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Rapoport, Geoff

Instructor Name: Rapoport, Geoff


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General Information
 Base Airport   All
 Teaches At   PAO, SQL
 Accepts New Students   Yes
 Payment Types Accepted   PayPal, Check, Venmo
 E-Mail/Phone   geoffrapoport@gmail.com
  (415) 902-8133
 Website
 Hourly Rate   $75
 Ratings Held   See Below
 AC Instructs In   See Below

 
     
 About the Instructor

Ratings held:
CFI, CFII

AC Instructs in:
Cirrus SR20, SR22; Citabria 7ECA, ACA Super Decathlon; Cessna 152, 162, 172M/N, 172SP, 172RG, 182; Mooney T-M20N; Diamond DA40 and DA40NG

Why are you a Certified Flight Instructor?

That's a more complicated question than you'd think. The short answer is that it's fun, but see comments below.

How long have you been instructing?
I've been teaching at West Valley since 2015.

Do you tend to favor PAO or SQL, and how might it affect a student's ability to schedule time?
Generally, due to better aircraft availability, PAO works out better most of the time. That said, SQL, is closer to home for me, so if it works out for everyone, I am happy to go there.


How would you describe your availability in general?
I
'm a full-time flight instructor available any time by appointment. I don't have availability to take on new students with only evening and/or weekend availability.

What method of ground school do you prefer and how does it relate to your syllabus?
My syllabus has reading assignments built-in that correspond to the phase of training, but the right method for acquiring aeronautical knowledge depends tremendously on the student, their background and learning style. I'll have suggestions, but whatever you want to use is fine with me. My preference is not to do a ton of ground instruction--but I can as needed. I don't think it's a great way to learn or terribly cost efficient for students. It's better for you to study on your own, then come to me with questions. 

What is your favorite aircraft to instruct in?
I
t's not about me. I like using the right tool for the job. I want to teach you in an aircraft that will make it easy for you to learn to safely fly your intended mission.

What are your aircraft recommendations for a new student?
That depends on the student and their goals.  The Citabria is fun and builds great aviation fundamentals. It's not a great cross-country tool and is somewhat demanding. The Cessna 172 is the world's easiest trainer. Extremely docile and easy to fly. It's my go-to recommendation for most pilots. The Cirrus is a higher performance aircraft. People do get their license in them, but it demands a somewhat higher precision than the Cessna. You can switch later. You're not stuck for life.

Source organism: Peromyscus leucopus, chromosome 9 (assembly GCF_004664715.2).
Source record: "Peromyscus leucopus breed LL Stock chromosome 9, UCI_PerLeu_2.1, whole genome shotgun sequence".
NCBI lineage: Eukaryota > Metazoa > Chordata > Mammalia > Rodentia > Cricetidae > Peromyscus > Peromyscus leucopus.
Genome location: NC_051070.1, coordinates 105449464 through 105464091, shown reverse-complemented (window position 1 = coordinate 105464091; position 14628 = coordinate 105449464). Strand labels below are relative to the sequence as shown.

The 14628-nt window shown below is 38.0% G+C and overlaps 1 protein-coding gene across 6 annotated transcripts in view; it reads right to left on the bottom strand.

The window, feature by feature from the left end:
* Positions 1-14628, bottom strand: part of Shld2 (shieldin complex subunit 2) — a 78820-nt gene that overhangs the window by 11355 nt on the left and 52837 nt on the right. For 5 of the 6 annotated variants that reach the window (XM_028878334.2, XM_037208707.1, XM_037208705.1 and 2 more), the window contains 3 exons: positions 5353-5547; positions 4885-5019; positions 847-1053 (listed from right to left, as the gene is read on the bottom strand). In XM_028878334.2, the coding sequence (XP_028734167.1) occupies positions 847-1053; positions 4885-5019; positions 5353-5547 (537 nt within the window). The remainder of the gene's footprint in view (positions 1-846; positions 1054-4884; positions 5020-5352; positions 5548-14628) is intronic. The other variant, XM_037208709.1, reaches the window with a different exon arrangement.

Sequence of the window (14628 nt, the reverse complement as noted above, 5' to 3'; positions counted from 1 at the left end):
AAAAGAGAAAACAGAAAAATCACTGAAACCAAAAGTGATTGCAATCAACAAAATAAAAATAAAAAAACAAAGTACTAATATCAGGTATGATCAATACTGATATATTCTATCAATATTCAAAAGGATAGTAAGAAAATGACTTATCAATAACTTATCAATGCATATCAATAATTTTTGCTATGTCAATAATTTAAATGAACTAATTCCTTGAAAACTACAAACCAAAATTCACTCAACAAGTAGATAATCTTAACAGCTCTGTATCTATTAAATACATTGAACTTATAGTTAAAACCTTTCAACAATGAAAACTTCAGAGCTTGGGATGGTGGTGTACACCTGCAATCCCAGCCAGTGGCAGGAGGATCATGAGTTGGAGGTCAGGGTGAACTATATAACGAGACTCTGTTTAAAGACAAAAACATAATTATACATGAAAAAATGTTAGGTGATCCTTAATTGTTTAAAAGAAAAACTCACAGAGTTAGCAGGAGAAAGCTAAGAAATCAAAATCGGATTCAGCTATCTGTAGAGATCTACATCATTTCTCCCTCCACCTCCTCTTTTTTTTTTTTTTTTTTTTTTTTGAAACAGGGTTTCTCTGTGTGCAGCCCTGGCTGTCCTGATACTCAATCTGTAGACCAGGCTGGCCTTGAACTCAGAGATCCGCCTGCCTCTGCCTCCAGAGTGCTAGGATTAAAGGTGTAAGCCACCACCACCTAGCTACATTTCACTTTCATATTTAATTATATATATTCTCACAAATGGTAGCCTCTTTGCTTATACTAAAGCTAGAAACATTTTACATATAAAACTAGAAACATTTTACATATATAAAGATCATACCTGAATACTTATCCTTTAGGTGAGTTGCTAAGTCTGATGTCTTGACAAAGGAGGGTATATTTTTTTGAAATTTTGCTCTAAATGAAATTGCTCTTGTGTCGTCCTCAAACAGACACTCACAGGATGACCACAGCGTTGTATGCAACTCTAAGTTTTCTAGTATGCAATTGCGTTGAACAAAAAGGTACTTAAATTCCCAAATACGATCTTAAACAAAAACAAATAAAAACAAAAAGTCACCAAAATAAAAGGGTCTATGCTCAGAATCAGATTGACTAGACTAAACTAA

Additional Comments:

Before I was a pilot, the sort of sentiment that follows would have induced aggressive eye rolling or worse, but it’s all true. Becoming a pilot will change you. It will make you more resourceful. It will make you more confident—and more humble. If you keep your eyes open, it will make you more grateful, because if you’re lucky enough to fly, then you’re lucky enough. When we go fly on just another average Saturday morning, you have an experience that for many people would be the highlight of the best vacation of their lives. If you’re flying and not getting this, it may be time to try a new instructor.  

To be clear, it’s a ton of work. Becoming a pilot involves way more reading and way more paperwork than you thought. There’s a lot of “I thought I was studying to be a pilot, not a lawyer/engineer/doctor/meteorologist” and more “is this really necessary?” Having been a mechanical engineer and a lawyer before coming to flight instructing, I like to teach my students the "why" of flying--both the physics and the regulations. Some students are perfectly happy to memorize and follow the rules of what you're supposed to do when, but my students learn how and why the system fits together the way it does. (1) If I didn’t think it was essential, I wouldn’t make you do it; and (2) it’s totally worth it.  

So why am I a flight instructor? The same reason you’re becoming a pilot. I get to retake the journey with every student. I can never have another first solo, but I’m super excited for your first solo—even if I have to watch from the ground.




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